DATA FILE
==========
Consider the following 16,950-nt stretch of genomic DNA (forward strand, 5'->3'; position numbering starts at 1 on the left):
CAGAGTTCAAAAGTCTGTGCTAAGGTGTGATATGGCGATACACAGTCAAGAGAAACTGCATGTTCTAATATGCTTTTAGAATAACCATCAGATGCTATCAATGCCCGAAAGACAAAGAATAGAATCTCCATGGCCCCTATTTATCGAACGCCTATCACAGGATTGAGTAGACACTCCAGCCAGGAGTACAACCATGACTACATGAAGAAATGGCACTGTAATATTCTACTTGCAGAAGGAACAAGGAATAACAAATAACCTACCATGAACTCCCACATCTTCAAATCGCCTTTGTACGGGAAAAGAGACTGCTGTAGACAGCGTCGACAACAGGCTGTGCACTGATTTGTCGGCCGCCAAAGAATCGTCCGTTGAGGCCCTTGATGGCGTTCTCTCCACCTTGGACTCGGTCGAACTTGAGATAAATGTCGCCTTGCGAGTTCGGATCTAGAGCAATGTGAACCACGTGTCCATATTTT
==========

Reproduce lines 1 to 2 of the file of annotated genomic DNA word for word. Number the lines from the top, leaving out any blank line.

Consider the following 16,950-nt stretch of genomic DNA (forward strand, 5'->3'; position numbering starts at 1 on the left):
CAGAGTTCAAAAGTCTGTGCTAAGGTGTGATATGGCGATACACAGTCAAGAGAAACTGCATGTTCTAATATGCTTTTAGAATAACCATCAGATGCTATCAATGCCCGAAAGACAAAGAATAGAATCTCCATGGCCCCTATTTATCGAACGCCTATCACAGGATTGAGTAGACACTCCAGCCAGGAGTACAACCATGACTACATGAAGAAATGGCACTGTAATATTCTACTTGCAGAAGGAACAAGGAATAACAAATAACCTACCATGAACTCCCACATCTTCAAATCGCCTTTGTACGGGAAAAGAGACTGCTGTAGACAGCGTCGACAACAGGCTGTGCACTGATTTGTCGGCCGCCAAAGAATCGTCCGTTGAGGCCCTTGATGGCGTTCTCTCCACCTTGGACTCGGTCGAACTTGAGATAAATGTCGCCTTGCGAGTTCGGATCTAGAGCAATGTGAACCACGTGTCCATATTTT